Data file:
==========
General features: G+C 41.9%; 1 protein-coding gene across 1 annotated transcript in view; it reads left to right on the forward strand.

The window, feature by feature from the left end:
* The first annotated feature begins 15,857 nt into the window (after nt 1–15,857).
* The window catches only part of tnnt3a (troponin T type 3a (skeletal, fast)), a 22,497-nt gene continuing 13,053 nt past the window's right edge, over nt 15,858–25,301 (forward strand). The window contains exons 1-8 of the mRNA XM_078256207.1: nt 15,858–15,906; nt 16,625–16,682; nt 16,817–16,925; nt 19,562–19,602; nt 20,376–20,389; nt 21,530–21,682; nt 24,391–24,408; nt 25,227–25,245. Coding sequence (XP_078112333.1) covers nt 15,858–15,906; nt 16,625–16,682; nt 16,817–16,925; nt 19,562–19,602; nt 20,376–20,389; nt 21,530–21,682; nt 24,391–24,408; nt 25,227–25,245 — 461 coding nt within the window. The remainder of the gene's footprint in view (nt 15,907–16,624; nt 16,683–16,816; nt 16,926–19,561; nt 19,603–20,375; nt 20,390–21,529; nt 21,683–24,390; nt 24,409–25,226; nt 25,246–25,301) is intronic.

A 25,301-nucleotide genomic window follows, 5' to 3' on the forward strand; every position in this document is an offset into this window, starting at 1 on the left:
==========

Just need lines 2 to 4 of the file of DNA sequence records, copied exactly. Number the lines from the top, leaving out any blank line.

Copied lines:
The window, feature by feature from the left end:
* The first annotated feature begins 15,857 nt into the window (after nt 1–15,857).
* The window catches only part of tnnt3a (troponin T type 3a (skeletal, fast)), a 22,497-nt gene continuing 13,053 nt past the window's right edge, over nt 15,858–25,301 (forward strand). The window contains exons 1-8 of the mRNA XM_078256207.1: nt 15,858–15,906; nt 16,625–16,682; nt 16,817–16,925; nt 19,562–19,602; nt 20,376–20,389; nt 21,530–21,682; nt 24,391–24,408; nt 25,227–25,245. Coding sequence (XP_078112333.1) covers nt 15,858–15,906; nt 16,625–16,682; nt 16,817–16,925; nt 19,562–19,602; nt 20,376–20,389; nt 21,530–21,682; nt 24,391–24,408; nt 25,227–25,245 — 461 coding nt within the window. The remainder of the gene's footprint in view (nt 15,907–16,624; nt 16,683–16,816; nt 16,926–19,561; nt 19,603–20,375; nt 20,390–21,529; nt 21,683–24,390; nt 24,409–25,226; nt 25,246–25,301) is intronic.